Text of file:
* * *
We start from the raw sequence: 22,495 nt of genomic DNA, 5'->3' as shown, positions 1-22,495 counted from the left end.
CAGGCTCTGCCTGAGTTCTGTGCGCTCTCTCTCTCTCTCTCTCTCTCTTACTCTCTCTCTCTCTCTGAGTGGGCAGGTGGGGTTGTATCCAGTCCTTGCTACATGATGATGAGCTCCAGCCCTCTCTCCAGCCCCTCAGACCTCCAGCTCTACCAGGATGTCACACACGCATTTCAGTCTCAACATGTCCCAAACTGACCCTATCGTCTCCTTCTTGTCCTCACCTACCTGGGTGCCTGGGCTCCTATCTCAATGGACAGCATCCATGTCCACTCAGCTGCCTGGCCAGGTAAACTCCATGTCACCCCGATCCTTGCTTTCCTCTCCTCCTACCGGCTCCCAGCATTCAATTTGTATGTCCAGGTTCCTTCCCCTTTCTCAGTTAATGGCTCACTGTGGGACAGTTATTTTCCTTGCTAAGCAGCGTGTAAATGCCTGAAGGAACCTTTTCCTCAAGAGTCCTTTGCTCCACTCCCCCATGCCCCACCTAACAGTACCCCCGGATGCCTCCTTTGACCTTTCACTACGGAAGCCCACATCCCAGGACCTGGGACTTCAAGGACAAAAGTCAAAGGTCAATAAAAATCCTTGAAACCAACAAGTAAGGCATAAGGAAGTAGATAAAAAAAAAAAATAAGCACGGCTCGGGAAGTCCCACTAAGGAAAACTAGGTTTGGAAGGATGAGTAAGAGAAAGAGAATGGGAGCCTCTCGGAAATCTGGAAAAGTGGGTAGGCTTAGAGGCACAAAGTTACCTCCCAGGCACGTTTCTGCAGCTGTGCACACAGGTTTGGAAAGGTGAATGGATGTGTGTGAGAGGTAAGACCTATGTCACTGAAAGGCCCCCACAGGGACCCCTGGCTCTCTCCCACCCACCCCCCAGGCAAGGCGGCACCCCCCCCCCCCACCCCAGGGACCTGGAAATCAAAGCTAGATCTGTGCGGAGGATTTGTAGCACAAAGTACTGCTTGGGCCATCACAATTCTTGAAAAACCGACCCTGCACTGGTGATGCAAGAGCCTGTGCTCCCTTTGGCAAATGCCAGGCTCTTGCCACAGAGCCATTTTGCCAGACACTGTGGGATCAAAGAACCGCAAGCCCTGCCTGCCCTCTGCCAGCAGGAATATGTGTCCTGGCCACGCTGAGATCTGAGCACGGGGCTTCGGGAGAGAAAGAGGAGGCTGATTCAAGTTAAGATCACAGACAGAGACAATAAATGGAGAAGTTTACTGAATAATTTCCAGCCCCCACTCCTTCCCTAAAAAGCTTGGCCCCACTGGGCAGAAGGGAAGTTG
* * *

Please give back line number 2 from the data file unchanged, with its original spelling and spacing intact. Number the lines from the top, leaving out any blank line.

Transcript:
CAGGCTCTGCCTGAGTTCTGTGCGCTCTCTCTCTCTCTCTCTCTCTCTTACTCTCTCTCTCTCTCTGAGTGGGCAGGTGGGGTTGTATCCAGTCCTTGCTACATGATGATGAGCTCCAGCCCTCTCTCCAGCCCCTCAGACCTCCAGCTCTACCAGGATGTCACACACGCATTTCAGTCTCAACATGTCCCAAACTGACCCTATCGTCTCCTTCTTGTCCTCACCTACCTGGGTGCCTGGGCTCCTATCTCAATGGACAGCATCCATGTCCACTCAGCTGCCTGGCCAGGTAAACTCCATGTCACCCCGATCCTTGCTTTCCTCTCCTCCTACCGGCTCCCAGCATTCAATTTGTATGTCCAGGTTCCTTCCCCTTTCTCAGTTAATGGCTCACTGTGGGACAGTTATTTTCCTTGCTAAGCAGCGTGTAAATGCCTGAAGGAACCTTTTCCTCAAGAGTCCTTTGCTCCACTCCCCCATGCCCCACCTAACAGTACCCCCGGATGCCTCCTTTGACCTTTCACTACGGAAGCCCACATCCCAGGACCTGGGACTTCAAGGACAAAAGTCAAAGGTCAATAAAAATCCTTGAAACCAACAAGTAAGGCATAAGGAAGTAGATAAAAAAAAAAAATAAGCACGGCTCGGGAAGTCCCACTAAGGAAAACTAGGTTTGGAAGGATGAGTAAGAGAAAGAGAATGGGAGCCTCTCGGAAATCTGGAAAAGTGGGTAGGCTTAGAGGCACAAAGTTACCTCCCAGGCACGTTTCTGCAGCTGTGCACACAGGTTTGGAAAGGTGAATGGATGTGTGTGAGAGGTAAGACCTATGTCACTGAAAGGCCCCCACAGGGACCCCTGGCTCTCTCCCACCCACCCCCCAGGCAAGGCGGCACCCCCCCCCCCCACCCCAGGGACCTGGAAATCAAAGCTAGATCTGTGCGGAGGATTTGTAGCACAAAGTACTGCTTGGGCCATCACAATTCTTGAAAAACCGACCCTGCACTGGTGATGCAAGAGCCTGTGCTCCCTTTGGCAAATGCCAGGCTCTTGCCACAGAGCCATTTTGCCAGACACTGTGGGATCAAAGAACCGCAAGCCCTGCCTGCCCTCTGCCAGCAGGAATATGTGTCCTGGCCACGCTGAGATCTGAGCACGGGGCTTCGGGAGAGAAAGAGGAGGCTGATTCAAGTTAAGATCACAGACAGAGACAATAAATGGAGAAGTTTACTGAATAATTTCCAGCCCCCACTCCTTCCCTAAAAAGCTTGGCCCCACTGGGCAGAAGGGAAGTTG